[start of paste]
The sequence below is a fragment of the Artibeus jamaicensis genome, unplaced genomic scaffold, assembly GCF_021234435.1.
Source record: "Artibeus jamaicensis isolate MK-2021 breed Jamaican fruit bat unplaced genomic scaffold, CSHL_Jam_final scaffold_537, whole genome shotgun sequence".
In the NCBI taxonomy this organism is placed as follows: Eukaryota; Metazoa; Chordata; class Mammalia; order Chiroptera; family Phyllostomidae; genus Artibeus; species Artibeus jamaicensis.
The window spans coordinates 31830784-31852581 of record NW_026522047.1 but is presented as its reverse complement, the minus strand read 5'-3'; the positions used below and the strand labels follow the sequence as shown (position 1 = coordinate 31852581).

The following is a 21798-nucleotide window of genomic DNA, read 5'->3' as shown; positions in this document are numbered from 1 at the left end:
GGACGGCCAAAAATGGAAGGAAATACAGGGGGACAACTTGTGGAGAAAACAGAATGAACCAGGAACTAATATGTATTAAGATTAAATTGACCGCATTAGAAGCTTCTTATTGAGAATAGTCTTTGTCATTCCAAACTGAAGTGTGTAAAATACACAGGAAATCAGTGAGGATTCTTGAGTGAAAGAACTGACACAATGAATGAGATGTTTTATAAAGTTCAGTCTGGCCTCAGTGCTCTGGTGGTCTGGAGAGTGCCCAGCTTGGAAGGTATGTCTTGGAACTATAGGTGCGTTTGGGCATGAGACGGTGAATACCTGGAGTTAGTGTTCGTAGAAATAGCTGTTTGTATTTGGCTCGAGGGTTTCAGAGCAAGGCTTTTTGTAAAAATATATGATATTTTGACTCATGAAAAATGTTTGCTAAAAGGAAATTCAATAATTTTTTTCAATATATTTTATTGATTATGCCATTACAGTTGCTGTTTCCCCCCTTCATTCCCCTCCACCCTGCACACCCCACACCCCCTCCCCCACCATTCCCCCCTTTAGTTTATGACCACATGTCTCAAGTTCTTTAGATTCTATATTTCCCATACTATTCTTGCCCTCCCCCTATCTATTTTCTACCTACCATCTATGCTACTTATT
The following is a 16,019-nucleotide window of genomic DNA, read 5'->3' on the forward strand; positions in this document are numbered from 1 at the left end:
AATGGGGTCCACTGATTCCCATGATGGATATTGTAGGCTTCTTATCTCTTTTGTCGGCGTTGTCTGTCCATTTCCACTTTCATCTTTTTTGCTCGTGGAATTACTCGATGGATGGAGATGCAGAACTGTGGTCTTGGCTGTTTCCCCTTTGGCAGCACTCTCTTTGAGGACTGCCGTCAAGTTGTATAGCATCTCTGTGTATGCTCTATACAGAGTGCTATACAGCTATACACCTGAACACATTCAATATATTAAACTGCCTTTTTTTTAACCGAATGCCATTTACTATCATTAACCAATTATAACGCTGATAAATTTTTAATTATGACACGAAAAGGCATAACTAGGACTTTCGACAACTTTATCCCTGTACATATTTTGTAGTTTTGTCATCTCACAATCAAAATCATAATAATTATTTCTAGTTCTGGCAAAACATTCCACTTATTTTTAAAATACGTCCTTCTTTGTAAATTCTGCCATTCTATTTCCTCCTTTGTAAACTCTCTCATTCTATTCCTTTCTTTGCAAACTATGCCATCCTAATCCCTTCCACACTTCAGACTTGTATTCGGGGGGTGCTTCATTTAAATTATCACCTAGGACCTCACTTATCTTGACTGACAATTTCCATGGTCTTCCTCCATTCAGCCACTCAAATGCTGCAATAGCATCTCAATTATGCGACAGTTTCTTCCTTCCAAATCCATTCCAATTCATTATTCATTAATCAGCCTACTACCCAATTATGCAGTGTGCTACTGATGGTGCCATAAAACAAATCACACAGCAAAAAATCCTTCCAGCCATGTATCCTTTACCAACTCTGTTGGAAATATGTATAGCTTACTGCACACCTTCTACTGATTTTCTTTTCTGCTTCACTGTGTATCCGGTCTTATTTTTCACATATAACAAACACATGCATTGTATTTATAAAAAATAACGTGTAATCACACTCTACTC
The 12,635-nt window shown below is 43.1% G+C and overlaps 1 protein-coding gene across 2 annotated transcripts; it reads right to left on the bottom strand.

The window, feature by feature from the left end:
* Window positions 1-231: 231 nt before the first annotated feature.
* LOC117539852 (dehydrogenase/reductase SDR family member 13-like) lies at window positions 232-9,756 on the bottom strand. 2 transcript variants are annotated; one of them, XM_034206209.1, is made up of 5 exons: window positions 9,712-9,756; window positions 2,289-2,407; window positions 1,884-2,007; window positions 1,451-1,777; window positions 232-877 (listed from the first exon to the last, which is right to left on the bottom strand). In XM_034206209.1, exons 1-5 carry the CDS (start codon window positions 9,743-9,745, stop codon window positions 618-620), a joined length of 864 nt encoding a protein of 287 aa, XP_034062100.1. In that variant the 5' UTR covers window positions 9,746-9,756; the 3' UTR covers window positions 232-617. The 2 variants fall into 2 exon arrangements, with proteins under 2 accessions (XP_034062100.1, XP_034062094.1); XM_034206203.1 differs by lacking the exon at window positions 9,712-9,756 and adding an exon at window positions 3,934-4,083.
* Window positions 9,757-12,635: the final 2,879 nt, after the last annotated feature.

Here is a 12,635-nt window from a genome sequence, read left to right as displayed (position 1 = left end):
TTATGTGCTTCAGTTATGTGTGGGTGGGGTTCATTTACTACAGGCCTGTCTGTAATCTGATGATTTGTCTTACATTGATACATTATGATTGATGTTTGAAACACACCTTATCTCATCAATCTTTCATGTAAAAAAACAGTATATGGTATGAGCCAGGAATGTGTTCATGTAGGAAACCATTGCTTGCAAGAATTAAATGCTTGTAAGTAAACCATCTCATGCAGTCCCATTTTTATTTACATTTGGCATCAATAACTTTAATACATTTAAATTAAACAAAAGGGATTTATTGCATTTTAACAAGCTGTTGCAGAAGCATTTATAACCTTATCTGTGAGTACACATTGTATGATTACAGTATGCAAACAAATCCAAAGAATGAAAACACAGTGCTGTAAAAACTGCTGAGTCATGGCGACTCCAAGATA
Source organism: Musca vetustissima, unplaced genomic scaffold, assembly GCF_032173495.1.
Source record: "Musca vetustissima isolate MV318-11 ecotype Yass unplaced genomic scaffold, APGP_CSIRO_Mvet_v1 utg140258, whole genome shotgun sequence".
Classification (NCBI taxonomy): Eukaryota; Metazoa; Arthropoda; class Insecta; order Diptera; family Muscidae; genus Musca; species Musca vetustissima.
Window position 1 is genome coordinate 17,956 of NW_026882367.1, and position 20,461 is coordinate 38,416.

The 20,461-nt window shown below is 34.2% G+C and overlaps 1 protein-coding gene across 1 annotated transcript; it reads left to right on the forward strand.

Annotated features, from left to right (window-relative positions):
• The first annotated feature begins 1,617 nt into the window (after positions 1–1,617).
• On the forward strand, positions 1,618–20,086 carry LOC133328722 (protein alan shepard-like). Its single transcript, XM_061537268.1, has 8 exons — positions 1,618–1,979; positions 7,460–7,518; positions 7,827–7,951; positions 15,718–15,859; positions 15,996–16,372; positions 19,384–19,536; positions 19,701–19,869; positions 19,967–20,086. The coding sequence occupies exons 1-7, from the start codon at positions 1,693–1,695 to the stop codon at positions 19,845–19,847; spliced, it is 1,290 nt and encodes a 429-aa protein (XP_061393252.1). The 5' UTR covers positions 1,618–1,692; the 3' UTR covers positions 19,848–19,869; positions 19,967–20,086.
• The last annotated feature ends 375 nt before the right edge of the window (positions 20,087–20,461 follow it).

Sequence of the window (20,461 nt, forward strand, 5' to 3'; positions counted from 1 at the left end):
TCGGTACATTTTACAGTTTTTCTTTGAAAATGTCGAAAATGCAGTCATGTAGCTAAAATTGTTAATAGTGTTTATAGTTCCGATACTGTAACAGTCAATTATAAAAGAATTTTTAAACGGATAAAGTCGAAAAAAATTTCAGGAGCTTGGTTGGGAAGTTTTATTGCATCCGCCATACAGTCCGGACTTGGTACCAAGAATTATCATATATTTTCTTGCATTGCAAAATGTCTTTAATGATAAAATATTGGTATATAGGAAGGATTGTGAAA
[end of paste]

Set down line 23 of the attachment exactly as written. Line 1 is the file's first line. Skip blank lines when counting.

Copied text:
• On the forward strand, positions 1,618–20,086 carry LOC133328722 (protein alan shepard-like). Its single transcript, XM_061537268.1, has 8 exons — positions 1,618–1,979; positions 7,460–7,518; positions 7,827–7,951; positions 15,718–15,859; positions 15,996–16,372; positions 19,384–19,536; positions 19,701–19,869; positions 19,967–20,086. The coding sequence occupies exons 1-7, from the start codon at positions 1,693–1,695 to the stop codon at positions 19,845–19,847; spliced, it is 1,290 nt and encodes a 429-aa protein (XP_061393252.1). The 5' UTR covers positions 1,618–1,692; the 3' UTR covers positions 19,848–19,869; positions 19,967–20,086.